The seems to be no lack of enthusiasm for the Galtonians that joined the 18th Battalion to get into the fight. Even with the advent of static trench warfare due to the mechanization of combat from the use of rapid-fire weapons and massed artillery ending in casualties that had amounted to 9,182 Canadian casualties since … Continue reading Eager to Get Over There: Private Drinkwater’s Desire
Speaker: Professor Amy Smith-Milne Venue: Guelph Civic Museum This talk by Amy Smith-Milne was an excellent pre-cursor to helping someone understand the perspectives towards the men who suffered from shell shock during World War 1. The work of doctors during the Victorian era would influence the treatment of mental illness during this war. Using the … Continue reading Review of Presentation: Before Shell Shock: Failed Minds & Failing Men in the 19th Century British Military
18th Battalion Association[i] Windsor and Detroit Branch *MEMORIES[ii]* Every man who served in the Front Line for any length of time, whether he be an officer or in the ranks, had some unforgetable [sic] experience he would often recall during his lifetime. Some men had several and some of the experiences are much worse than … Continue reading The Unforgettable Experience: Buried by a Shell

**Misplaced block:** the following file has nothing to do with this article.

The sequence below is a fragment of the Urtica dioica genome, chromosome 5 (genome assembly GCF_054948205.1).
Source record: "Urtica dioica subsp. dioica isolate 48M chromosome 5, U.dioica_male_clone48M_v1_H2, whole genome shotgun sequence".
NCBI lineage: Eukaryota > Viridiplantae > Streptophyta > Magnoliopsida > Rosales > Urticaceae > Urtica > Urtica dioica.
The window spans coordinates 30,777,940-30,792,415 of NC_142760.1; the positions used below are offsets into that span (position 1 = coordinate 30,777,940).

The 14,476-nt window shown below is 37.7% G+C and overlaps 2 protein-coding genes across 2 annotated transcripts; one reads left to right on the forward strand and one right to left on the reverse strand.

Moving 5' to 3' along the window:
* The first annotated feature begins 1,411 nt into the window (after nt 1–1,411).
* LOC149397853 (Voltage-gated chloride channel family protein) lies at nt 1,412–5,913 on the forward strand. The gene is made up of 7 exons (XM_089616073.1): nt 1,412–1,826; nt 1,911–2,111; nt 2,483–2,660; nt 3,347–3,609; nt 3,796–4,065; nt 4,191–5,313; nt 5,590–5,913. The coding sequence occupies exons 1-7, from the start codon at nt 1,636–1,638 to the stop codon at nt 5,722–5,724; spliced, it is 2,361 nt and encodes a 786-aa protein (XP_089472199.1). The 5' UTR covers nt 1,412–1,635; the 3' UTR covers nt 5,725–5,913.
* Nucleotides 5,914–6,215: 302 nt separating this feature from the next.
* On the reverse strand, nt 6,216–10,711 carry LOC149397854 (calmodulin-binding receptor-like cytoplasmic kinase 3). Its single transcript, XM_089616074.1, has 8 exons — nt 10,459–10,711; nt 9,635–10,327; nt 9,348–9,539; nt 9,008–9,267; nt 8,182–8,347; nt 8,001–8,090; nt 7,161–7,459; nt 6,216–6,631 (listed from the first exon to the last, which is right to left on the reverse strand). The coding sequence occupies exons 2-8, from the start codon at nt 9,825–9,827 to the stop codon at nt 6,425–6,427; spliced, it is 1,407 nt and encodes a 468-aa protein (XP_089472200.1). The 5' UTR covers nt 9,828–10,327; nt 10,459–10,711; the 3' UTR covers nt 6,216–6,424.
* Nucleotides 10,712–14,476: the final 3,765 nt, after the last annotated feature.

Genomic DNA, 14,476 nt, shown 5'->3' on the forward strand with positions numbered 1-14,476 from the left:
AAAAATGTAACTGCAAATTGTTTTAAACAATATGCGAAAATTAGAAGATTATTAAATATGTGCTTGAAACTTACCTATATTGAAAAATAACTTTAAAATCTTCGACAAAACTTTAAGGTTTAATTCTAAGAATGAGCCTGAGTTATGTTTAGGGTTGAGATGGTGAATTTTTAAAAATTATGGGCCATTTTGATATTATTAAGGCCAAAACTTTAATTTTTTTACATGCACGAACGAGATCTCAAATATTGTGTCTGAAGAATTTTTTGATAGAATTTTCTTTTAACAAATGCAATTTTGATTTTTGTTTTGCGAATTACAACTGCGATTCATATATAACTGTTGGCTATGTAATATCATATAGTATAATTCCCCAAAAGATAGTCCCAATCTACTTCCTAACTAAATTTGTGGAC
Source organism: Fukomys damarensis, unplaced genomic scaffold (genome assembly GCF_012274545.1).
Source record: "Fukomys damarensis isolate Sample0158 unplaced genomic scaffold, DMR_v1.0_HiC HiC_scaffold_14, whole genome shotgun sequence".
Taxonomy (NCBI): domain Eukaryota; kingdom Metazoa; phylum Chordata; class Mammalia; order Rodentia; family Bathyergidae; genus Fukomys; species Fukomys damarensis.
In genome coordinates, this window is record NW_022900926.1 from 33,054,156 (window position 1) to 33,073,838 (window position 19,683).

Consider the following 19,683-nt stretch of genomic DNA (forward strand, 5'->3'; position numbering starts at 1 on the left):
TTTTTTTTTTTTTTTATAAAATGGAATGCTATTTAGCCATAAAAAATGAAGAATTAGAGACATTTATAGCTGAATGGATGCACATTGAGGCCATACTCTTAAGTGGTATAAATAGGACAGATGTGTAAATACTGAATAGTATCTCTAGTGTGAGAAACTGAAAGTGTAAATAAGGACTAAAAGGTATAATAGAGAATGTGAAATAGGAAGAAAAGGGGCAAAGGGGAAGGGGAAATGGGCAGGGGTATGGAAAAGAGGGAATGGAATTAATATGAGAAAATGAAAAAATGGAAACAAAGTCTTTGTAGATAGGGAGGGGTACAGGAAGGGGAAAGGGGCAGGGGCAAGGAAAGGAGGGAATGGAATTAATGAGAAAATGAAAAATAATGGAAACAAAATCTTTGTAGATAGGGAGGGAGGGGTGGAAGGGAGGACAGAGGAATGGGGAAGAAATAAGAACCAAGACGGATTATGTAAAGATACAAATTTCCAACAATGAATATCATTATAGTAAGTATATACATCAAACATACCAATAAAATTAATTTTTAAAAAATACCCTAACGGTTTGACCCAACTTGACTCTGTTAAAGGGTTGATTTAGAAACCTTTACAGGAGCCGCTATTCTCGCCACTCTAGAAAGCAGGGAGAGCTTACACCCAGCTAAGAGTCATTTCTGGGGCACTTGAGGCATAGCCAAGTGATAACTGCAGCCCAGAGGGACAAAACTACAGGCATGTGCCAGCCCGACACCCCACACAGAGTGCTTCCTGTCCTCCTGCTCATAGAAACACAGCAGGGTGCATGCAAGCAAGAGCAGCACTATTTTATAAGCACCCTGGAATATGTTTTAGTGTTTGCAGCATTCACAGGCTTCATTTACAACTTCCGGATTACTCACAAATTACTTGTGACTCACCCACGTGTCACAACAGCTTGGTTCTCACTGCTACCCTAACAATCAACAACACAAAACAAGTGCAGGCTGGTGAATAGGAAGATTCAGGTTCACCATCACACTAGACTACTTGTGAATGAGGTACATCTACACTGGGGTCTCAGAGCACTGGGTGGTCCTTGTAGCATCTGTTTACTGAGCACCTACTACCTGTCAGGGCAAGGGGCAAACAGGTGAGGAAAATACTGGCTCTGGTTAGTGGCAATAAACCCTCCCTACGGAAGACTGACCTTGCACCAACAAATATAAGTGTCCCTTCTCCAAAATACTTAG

via Shell Shock, Unrequited Love, and Murder Recommended highly!
There were more than 7,052 men of the C.E.F. and Royal Newfoundland Regiment with the surname SMITH. This is the story of one of them. Percy Smith was a farmer who worked at the Havelock Farm in the Woodstock, Ontario area. He joined 168th Battalion in May 1917 and by September 1917 he was assigned … Continue reading His Character is “Very Good”